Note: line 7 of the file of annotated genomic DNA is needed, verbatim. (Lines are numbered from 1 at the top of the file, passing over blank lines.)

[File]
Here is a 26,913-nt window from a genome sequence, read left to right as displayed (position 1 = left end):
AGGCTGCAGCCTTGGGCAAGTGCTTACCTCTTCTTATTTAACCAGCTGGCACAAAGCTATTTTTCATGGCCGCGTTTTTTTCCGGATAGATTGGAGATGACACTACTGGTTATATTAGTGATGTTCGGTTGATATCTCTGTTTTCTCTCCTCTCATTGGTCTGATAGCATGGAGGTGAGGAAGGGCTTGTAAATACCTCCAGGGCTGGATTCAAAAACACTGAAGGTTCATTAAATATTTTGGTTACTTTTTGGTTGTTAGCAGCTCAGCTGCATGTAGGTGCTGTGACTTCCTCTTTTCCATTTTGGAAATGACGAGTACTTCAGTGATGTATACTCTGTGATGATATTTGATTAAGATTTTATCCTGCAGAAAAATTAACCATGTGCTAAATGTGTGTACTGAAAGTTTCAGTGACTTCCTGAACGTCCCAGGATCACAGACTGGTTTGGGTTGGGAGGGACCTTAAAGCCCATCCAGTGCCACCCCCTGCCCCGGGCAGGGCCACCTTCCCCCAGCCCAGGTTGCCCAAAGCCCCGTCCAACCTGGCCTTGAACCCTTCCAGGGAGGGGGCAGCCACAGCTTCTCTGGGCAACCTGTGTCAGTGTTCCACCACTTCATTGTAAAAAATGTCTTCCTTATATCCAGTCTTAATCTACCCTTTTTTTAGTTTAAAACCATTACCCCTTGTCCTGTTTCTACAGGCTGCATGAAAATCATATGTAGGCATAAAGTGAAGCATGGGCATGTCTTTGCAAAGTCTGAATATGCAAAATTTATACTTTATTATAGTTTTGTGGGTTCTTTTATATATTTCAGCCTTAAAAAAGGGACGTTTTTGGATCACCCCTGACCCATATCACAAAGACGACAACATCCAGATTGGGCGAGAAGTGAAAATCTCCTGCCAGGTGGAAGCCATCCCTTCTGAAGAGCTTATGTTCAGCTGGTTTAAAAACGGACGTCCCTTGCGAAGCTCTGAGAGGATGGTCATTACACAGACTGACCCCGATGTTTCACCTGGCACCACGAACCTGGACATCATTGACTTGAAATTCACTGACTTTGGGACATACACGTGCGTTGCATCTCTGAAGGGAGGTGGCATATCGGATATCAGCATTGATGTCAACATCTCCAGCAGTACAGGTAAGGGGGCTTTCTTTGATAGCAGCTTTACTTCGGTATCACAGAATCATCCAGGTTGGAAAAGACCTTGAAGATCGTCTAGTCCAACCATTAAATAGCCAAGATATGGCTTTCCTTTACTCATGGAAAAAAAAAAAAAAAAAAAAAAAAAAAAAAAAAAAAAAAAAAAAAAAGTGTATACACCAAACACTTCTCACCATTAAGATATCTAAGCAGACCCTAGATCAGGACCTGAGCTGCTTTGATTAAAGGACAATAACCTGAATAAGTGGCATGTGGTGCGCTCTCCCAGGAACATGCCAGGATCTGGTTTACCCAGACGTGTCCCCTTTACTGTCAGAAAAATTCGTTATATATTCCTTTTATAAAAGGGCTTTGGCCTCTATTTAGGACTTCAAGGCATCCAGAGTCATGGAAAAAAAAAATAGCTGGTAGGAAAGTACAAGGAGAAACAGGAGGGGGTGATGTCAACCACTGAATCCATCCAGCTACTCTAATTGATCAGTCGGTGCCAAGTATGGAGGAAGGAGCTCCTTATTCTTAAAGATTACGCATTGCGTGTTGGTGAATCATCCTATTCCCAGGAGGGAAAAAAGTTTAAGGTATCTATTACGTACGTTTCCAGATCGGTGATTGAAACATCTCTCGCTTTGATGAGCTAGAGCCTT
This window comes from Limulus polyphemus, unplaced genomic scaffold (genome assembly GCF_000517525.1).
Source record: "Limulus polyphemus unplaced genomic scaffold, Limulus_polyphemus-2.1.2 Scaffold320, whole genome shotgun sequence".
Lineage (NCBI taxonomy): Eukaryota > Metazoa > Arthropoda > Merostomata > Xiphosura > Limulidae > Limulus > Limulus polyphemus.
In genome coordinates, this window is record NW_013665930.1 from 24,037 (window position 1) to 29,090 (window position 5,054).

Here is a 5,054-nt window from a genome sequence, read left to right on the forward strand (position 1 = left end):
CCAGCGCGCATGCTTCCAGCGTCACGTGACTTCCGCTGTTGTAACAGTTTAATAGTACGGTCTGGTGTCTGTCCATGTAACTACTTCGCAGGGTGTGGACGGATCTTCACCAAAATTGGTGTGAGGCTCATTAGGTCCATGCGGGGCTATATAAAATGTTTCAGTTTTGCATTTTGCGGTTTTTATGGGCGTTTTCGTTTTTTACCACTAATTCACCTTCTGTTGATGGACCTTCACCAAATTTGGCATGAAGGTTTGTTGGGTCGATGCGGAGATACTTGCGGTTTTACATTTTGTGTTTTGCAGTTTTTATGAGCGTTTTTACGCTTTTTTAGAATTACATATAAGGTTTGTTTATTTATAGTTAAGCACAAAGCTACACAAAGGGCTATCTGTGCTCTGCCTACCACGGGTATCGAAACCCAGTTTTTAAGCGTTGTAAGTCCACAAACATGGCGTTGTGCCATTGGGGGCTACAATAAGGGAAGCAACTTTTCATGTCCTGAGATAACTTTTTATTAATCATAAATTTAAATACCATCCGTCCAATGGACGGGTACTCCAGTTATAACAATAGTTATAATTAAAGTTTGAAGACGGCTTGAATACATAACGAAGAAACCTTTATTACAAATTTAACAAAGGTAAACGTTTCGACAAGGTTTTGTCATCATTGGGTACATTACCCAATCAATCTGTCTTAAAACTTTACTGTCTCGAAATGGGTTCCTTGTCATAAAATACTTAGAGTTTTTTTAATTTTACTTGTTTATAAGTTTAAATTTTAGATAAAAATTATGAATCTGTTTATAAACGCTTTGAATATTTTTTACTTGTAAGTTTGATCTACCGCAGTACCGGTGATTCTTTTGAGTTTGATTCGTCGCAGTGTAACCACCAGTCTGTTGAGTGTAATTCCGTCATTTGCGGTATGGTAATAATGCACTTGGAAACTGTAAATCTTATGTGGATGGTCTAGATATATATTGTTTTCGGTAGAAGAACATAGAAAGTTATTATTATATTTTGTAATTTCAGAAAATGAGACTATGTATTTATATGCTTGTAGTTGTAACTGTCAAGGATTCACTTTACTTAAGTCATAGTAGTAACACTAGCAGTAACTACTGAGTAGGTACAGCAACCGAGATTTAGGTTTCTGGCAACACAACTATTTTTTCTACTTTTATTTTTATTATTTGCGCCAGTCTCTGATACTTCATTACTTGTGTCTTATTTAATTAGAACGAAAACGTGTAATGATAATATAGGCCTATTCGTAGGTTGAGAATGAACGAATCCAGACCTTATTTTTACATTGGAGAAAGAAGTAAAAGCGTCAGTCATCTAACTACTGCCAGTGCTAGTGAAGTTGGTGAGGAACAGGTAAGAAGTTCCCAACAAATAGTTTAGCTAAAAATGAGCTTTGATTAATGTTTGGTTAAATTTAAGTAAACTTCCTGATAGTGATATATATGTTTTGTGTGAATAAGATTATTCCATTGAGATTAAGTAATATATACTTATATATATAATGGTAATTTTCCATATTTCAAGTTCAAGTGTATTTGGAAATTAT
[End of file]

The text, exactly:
Here is a 5,054-nt window from a genome sequence, read left to right on the forward strand (position 1 = left end):